More Madness: Catch Up With NCAA Happenings
While there’s no denying March Madness brings the National Collegiate Athletic Association (NCAA) considerable attention, the Association has been the subject of significant press over the last year for several hot-button employment-related issues.
First, there has been ongoing discussion concerning name, image, and likeness (NIL) issues. In February 2021 Senator Chris Murphy (D-Conn) and Congresswoman Lori Trahan (D-MA 03) filed an act entitled “College Athlete Freedom Act” which proposed that students should be allowed to monetize their NIL.
In June 2021, the Supreme Court held in Nat’l Collegiate Athletic Ass’n v. Alston, 141 S. Ct. 2141 (2021), that NCAA rules limiting education-related compensation violated the Sherman Act (an anti-monopoly act). The NCAA responded by announcing they were implementing interim rules concerning student athlete name, image, and likeness, and allowing students to monetize these attributes. What has resulted from these developments is a new landscape where students can enter into agreements with various sponsors, but they are largely left on their own to navigate the process.
The second issue is renewed debate over the question of whether athletes are employees.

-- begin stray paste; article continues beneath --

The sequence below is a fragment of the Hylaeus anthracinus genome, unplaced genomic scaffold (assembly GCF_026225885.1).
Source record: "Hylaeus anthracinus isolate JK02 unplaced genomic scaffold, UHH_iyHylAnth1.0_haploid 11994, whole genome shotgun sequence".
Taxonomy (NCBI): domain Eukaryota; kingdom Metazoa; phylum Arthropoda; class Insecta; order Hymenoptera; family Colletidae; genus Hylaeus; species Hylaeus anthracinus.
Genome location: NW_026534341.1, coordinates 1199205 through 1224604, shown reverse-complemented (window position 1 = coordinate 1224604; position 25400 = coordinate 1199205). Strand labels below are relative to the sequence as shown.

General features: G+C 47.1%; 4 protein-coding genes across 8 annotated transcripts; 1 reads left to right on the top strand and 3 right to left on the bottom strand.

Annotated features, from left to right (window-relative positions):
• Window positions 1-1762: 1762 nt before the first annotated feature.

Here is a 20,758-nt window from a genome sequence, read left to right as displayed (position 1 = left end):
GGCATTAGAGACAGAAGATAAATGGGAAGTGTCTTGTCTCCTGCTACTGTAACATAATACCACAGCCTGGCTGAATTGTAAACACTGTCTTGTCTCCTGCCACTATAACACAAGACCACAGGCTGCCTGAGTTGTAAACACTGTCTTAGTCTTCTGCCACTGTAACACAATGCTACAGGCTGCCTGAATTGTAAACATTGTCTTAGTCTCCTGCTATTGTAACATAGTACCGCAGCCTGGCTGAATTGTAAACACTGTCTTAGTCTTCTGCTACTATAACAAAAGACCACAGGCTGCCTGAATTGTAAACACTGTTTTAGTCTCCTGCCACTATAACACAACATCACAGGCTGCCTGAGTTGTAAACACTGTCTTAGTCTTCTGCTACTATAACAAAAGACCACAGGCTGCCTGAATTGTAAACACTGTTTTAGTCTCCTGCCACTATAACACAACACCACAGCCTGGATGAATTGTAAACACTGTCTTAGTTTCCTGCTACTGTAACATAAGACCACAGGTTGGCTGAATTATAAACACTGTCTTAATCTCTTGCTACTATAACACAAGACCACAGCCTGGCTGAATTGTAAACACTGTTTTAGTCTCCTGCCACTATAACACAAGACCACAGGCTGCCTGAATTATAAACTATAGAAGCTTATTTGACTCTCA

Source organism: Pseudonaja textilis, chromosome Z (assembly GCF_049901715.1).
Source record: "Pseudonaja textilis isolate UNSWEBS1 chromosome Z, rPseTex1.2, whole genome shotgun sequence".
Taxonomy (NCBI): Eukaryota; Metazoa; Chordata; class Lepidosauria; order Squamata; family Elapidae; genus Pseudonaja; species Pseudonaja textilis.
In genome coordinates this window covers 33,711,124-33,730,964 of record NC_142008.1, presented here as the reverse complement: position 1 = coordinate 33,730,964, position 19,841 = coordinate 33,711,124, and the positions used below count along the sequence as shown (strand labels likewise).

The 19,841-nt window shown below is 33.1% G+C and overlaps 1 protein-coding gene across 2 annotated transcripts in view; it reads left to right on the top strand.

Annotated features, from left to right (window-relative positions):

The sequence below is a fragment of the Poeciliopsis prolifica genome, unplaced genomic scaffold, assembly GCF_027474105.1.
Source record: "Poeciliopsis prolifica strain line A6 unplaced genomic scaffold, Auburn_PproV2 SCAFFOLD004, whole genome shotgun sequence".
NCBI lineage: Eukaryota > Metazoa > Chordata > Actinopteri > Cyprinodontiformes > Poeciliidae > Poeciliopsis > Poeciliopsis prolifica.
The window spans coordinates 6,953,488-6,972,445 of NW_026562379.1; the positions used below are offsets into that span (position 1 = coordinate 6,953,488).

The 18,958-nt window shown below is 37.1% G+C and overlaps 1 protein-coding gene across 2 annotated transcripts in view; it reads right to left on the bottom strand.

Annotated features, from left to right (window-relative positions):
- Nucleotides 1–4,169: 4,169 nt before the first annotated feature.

The National College Players Association (NCPA) brought an unfair labor practice charge February 2022 against the NCAA, the UCLA and the Pac-12 conference. The charge alleges:
Within the past 6 months, the employers have interfered with, restrained, and coerced its employees in the exercise of rights protected by Section 7 of the Act by repeatedly misclassifying employees as “student-athlete” nonemployees to circumvent the Act and their right under the Act. Within the past 6 months, the employers have interfered with, restrained, and coerced its employees in the exercise of rights protected by Section 7 of the Act by maintaining unlawful rules and policies in its handbook, including restricting communications with third parties, in the media, etc.
There is other litigation currently ongoing in the Eastern District of Pennsylvania, concerning athlete pay. Johnson v. Nat'l Collegiate Athletic Ass'n, et al, Docket No. 2:19-cv-05230 (E.D.Pa. Nov 6, 2019).
For some, this may sound familiar. Only a few years ago, the Board decided Northwestern Univ., 362 N.L.R.B. 167 (2015), ultimately holding that college football players were not employees. However, since that decision, the Board has found that graduate research assistants at Columbia University and other higher education institutions are employees under the NLRA. See Columbia Univ., 364 N.L.R.B. 90 (2016). Further, the NLRB General Counsel supports college athletes being considered employees, as stated in her September 29, 2021 memorandum entitled Statutory Rights of Players at Academic Institutions (Student-Athletes) Under the NLRA.
The L&E Team and I will be keeping track of these developments…during March madness and beyond!
For more information, please contact Emily Coombs Waddell or another member of Verrill’s Employment and Labor Practice Group.